Tuesday, May 14, 2019

Chit-chatters at Mass

Sunday at Mass, there were two men who were chatting. I’ve seen this before and attempted to sit fairly far away from them. Due to other circumstances, I couldn’t get too far away. Throughout the entire Mass, they chit chatted. During prayers, even during the consecration, it didn’t matter to them. Just blabbering on. It may have been one more than the other.
Sadly, this isn’t uncommon. Most people don’t talk non-stop, but randomly whispering is very common. Not one or two words, but a few minutes. Sometimes if you are unlucky enough to overhear what they are discussing, it’s not something earth-shattering. Usually it’s the most mundane topics. What are we having for supper? Did you call Jim about that hockey stick after? When do you want to go up to the cabin next weekend?
My question is, why are these people coming to Mass in the first place? Do they have absolutely no idea what it is? Pope Benedict wrote a great article addressing this problem overall. He said it comes down to a lack of understanding of what the Eucharist and the sacraments in general are. If you are unaware of the significance of what is going on, you may not have an issue with talking throughout.
Basically Benedict attributes the problem to seeing the Mass primarily in terms of its side effects rather than the main purpose. People have come to believe the primary purpose of Mass is a social gathering, where people greet each other, hug, catch up, etc. There is a vague sense of Christian community. But there is a lack of knowledge or understanding of the divine, or the sacramental, of the supernatural. It’s seen entirely as natural.
As a corollary to this, people place inordinate attention on the homily. But even that they are misjudging. The homily is meant to educate and illuminate. But in the incorrect understanding of its purpose, people see the homily as intended to “bring people together” or create a sense of community. Therefore, if the priest ventures into an area of controversy, people are quick to react. Even priests who dare bring up challenging topics often spend much time preparing the hearers about what he is about to say and offering many nice and loving thoughts beforehand lest the congregation feel attacked.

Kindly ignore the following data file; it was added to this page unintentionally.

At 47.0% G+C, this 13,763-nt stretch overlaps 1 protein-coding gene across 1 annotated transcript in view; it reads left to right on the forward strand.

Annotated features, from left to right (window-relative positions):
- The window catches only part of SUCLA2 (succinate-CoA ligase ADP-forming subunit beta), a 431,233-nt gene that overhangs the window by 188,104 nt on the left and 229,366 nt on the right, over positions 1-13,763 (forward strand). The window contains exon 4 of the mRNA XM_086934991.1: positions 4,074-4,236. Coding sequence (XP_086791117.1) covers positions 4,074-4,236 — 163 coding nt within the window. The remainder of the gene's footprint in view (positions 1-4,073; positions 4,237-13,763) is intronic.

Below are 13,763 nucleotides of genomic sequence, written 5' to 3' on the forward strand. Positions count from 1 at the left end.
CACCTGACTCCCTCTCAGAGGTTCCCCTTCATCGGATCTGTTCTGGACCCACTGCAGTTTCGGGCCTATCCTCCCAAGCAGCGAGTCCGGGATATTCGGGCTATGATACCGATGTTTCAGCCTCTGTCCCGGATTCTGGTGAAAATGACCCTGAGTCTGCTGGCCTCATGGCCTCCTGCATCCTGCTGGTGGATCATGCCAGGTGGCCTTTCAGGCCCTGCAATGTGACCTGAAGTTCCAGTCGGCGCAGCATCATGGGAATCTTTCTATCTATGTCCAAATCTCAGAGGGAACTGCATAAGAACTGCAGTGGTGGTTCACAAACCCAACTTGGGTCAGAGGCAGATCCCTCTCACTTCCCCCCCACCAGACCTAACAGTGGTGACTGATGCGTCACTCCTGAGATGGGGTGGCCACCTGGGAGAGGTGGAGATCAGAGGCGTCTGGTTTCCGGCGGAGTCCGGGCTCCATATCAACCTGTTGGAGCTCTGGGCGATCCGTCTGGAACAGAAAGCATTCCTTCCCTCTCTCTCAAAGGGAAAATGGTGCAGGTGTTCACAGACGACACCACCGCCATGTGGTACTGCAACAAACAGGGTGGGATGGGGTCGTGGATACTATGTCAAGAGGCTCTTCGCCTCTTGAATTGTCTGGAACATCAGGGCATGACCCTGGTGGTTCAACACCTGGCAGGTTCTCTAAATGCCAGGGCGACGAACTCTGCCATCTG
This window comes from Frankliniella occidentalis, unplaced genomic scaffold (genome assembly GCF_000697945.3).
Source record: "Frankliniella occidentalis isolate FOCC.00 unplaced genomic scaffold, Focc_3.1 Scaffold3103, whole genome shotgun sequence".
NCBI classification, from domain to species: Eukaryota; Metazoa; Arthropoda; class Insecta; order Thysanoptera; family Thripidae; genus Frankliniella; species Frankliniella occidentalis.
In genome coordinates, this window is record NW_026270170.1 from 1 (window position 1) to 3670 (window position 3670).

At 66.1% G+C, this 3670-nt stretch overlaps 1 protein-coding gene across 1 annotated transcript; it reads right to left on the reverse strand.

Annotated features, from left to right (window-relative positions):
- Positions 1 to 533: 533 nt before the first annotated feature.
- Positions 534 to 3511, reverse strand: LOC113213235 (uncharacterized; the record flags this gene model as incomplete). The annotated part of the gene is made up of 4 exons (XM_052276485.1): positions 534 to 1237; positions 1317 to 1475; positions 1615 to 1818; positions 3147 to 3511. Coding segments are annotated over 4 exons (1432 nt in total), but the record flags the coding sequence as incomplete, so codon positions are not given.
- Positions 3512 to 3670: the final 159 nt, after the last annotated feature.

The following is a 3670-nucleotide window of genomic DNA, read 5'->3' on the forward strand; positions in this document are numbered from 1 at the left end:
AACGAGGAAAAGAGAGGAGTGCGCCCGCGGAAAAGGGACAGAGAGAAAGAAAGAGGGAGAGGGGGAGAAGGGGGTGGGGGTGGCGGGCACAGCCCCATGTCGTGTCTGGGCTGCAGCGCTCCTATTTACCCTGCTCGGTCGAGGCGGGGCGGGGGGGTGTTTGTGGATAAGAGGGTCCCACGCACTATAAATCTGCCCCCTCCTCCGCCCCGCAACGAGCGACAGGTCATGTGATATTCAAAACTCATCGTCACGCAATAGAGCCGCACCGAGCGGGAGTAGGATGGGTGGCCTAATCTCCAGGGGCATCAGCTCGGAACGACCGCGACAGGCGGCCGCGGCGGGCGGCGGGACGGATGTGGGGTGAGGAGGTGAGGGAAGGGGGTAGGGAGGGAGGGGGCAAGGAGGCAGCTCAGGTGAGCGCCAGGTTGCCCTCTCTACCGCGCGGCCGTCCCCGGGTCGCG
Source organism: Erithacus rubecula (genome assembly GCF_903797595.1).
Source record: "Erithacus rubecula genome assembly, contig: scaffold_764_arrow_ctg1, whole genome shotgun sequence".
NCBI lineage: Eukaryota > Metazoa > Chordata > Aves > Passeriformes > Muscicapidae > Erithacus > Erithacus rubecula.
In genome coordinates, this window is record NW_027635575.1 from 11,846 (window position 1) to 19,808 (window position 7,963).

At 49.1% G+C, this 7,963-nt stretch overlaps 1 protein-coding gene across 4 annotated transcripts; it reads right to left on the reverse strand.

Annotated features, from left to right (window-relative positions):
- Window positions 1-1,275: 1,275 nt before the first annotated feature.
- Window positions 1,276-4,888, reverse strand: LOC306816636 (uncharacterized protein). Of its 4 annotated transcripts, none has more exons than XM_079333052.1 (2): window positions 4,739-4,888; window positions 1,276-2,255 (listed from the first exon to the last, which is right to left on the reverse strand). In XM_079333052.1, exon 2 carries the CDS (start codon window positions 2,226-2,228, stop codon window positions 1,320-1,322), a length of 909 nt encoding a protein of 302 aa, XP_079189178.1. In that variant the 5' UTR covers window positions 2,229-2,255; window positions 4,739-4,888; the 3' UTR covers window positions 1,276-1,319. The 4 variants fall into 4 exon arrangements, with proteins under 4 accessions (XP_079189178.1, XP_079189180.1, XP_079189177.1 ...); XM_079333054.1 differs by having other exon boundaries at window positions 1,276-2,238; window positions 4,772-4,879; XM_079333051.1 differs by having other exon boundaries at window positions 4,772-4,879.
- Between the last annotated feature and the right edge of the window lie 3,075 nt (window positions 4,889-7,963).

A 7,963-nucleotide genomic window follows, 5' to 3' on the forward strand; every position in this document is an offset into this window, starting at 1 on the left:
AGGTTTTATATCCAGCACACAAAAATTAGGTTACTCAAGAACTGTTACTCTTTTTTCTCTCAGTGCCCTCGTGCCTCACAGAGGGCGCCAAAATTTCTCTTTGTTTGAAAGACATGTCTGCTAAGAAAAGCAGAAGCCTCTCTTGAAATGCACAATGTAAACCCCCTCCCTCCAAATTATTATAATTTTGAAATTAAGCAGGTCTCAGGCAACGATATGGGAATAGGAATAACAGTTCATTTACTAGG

The congregation generally dislikes being challenged and is looking to be praised or congratulated in various ways. Again, this is contrary to the purpose of the homily.
I see these attitudes very often in Newfoundland. The sacramental nature of the Mass is ignored. People see their attendance as a social gathering primarily. The supernatural and sacramental are largely unknown. People just do what they are “supposed” to do because that’s what they were shown as children.
Liturgy can be an important aspect to changing the behavior of the congregation. If the priest is very nonchalant about everything and shows no reverence, then can the congregation be expected to act differently? But it’s not the whole solution. Catechesis is very important. People need informative, thought-provoking, and challenging sermons. If a priest is talking in a very monotone way about vague ideas, how will people learn things or be motivated about the faith?
Fulfilling your Sunday obligation is more than being physically in a church. It’s about being aware of what is happening. No one is off the hook for this, including the parishioners and the priest.

No comments:

Post a Comment